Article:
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Mar 2022

Taita Taveta County passes law for health facilities to use collected revenue for health services improvement

John Mwakima, County Executive Council Member Health Services Taita County gives his opening remarks during a briefing session with the USAID Stawisha Pwani team

The Public Finance Management (PFM) Act 2012 took away the freedom of health facilities to retain, bank and spend revenues collected from user fees. Under the Act, revenue collected is supposed to be submitted to the County Revenue Fund (CRF), from where resource distribution to all county sectors is done. This has resulted in a lot of bureaucracies and, more often than not, less funding to the health sector than what was remitted, translating to reduced autonomy of health facilities over their financial management.

Traditionally, health has not been viewed as a resource generating sector, which makes it difficult for health facilities to purchase small lifesaving commodities such as gloves. For instance, most health facilities have to wait for the rather lengthy and unpredictable county budget approval processes to procure lifesaving commodities.

Against these challenges, Taita Taveta County initiated the process developing the County Health Services Bill. The primary objective of the process was to provide for the achievement of the highest attainable standards of health. The County Assembly passed the bill in March 2021. However, the institutional framework and regulations to guide its implementation was not developed.

To jump-start the process of formulating the necessary regulations and framework, USAID Stawisha Pwani, convened a high-level meeting with Members of the County Assembly (MCA) Committees of health and finance to have discussions and chart a way forward on the same.

LVCT Health is the prime partner implementing USAID Stawisha Pwani, a five-year program funded by the President’s Emergency Plan for AIDS Relief (PEPFAR) through the US Agency for International Development (USAID) to increase the use of quality county-led health services support and sustainability in quality of health services and systems. The program seeks to strengthen county health systems with a focus on HIV Prevention & Treatment, Family Planning, Reproductive, Maternal, Child and Adolescent Health (FP/ RMNCAH) and Nutrition. The project is implemented in Kilifi, Kwale, Mombasa and Taita Taveta counties in the Coastal region.

By utilizing best practices and lessons learnt in health service provision, USAID Stawisha Pwani presented compelling evidence to compel the Members of County Assembly (MCAs) to pass the proposed amendments.

Newspaper clipping of the Taita Taveta achievement

“We are glad that today the County Assembly has approved the County Health Services Amendment Act and its Regulations, 2021,” said Patrick Mulwa a  resident in Voi town.

The new law will effectively provide health facilities with the structures and systems necessary to utilize the resources generated within the same health facilities for improved health care service delivery in the county.

The approval aligns with Kenya’s Universal Health Coverage (UHC) target of increasing healthcare spending. When facilities have autonomy over the resources they generate, they can increase investments in health care while also ensuring that any expenditures incurred are efficiently targeted towards long term impact. The regulations have since been signed into law by the County Governor, Granton Graham Samboja.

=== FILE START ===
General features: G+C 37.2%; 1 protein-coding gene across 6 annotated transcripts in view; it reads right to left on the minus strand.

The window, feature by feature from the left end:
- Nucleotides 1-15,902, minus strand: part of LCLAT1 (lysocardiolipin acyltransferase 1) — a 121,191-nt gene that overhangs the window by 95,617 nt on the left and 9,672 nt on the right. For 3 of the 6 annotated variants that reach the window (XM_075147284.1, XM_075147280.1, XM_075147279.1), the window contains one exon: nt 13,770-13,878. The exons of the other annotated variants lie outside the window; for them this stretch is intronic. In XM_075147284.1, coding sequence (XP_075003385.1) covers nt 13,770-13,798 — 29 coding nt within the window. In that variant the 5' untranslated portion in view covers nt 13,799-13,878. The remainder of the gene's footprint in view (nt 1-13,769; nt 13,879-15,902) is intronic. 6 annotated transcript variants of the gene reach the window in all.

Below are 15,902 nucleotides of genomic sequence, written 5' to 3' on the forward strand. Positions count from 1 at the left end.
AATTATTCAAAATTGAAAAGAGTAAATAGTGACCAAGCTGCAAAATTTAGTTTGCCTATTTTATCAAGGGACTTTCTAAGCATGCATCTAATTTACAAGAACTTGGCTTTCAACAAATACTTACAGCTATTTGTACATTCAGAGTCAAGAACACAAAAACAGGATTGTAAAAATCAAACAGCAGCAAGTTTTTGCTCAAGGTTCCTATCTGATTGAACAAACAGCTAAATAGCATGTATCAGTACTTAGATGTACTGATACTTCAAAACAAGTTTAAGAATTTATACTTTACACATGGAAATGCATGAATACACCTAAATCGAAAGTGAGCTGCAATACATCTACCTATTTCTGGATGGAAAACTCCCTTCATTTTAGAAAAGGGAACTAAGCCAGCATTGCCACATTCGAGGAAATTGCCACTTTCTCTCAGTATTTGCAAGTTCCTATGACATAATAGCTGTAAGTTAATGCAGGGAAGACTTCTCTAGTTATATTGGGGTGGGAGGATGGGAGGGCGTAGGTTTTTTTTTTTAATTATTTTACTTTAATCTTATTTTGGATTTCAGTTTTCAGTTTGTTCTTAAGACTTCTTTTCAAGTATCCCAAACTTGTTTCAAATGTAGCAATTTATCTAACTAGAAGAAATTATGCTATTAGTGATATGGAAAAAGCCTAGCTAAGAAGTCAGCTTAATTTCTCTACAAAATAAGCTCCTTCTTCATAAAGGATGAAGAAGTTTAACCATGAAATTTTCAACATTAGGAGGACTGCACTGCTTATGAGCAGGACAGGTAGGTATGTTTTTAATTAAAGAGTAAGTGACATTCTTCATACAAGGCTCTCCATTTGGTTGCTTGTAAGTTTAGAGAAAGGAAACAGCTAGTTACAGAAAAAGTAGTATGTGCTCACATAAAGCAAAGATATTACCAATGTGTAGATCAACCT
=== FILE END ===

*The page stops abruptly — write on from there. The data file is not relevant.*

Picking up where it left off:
60 
Number of public health facilities
supported in Taita Taveta County

The law is set to unlock the operationalization of health management in the County. As required by the Act, the Governor appointed the County Hospital Management and the County Health Management Boards pursuant to sections 16 and 7, respectively, of the Taita Taveta County Health Services Act, 2021.

Subsequently, Jacob Lenjayo a program staff working for the Stawisha Pwani project, was appointed to the County Health Management Board.  The boards will provide, among other responsibilities, oversight over administration of health under their jurisdiction, facilitate prudent utilization of resources and provide a framework to ring-fence health financing in the County.

The County Health Executive John M. Mwangeka praised the members of the county assembly for their role in the enactment of the new law. He noted that the new law will not only improve service delivery but also promote access, including reproductive healthcare services and the right to emergency medical treatment for the locals of Taita Taveta County and neighbouring counties.

He called on health personnel to take advantage of the new regulations to ensure efficiency in service delivery across the county managed facilities.

USAID Stawisha Pwani will leverage the County’s commitment to train the new boards on leadership, management, and governance to improve the overall management, resource planning and allocation, and performance monitoring of health services.

The USAID Stawisha Pwani project is implemented by a consortium composed of four organizations. LVCT Health as the Prime Partner,  the Center for International Health Education and Biosecurity – Kenya (CIHEB-K), Amref Health Africa in Kenya, and Population Reference Bureau, Inc.-Kenya (PRB) as the sub-partners.

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